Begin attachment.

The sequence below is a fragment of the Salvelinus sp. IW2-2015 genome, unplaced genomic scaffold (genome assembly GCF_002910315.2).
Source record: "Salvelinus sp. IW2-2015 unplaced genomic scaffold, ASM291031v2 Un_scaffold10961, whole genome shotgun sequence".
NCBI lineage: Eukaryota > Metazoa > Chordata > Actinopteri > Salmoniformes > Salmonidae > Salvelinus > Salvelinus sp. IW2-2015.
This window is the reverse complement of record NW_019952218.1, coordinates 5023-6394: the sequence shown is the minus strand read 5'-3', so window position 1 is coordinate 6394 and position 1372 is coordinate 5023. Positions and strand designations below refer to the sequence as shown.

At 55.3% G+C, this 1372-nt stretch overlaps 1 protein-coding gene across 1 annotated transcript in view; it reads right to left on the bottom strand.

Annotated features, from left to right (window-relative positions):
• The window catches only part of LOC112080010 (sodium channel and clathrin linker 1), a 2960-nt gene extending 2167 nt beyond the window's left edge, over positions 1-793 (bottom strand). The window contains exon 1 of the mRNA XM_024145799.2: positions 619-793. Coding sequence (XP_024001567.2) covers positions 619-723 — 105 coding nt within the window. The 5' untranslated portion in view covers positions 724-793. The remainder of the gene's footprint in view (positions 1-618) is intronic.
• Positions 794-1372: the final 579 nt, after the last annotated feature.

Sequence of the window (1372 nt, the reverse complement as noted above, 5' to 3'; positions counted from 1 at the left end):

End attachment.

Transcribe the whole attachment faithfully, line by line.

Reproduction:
The sequence below is a fragment of the Salvelinus sp. IW2-2015 genome, unplaced genomic scaffold (genome assembly GCF_002910315.2).
Source record: "Salvelinus sp. IW2-2015 unplaced genomic scaffold, ASM291031v2 Un_scaffold10961, whole genome shotgun sequence".
NCBI lineage: Eukaryota > Metazoa > Chordata > Actinopteri > Salmoniformes > Salmonidae > Salvelinus > Salvelinus sp. IW2-2015.
This window is the reverse complement of record NW_019952218.1, coordinates 5023-6394: the sequence shown is the minus strand read 5'-3', so window position 1 is coordinate 6394 and position 1372 is coordinate 5023. Positions and strand designations below refer to the sequence as shown.

At 55.3% G+C, this 1372-nt stretch overlaps 1 protein-coding gene across 1 annotated transcript in view; it reads right to left on the bottom strand.

Annotated features, from left to right (window-relative positions):
• The window catches only part of LOC112080010 (sodium channel and clathrin linker 1), a 2960-nt gene extending 2167 nt beyond the window's left edge, over positions 1-793 (bottom strand). The window contains exon 1 of the mRNA XM_024145799.2: positions 619-793. Coding sequence (XP_024001567.2) covers positions 619-723 — 105 coding nt within the window. The 5' untranslated portion in view covers positions 724-793. The remainder of the gene's footprint in view (positions 1-618) is intronic.
• Positions 794-1372: the final 579 nt, after the last annotated feature.

Sequence of the window (1372 nt, the reverse complement as noted above, 5' to 3'; positions counted from 1 at the left end):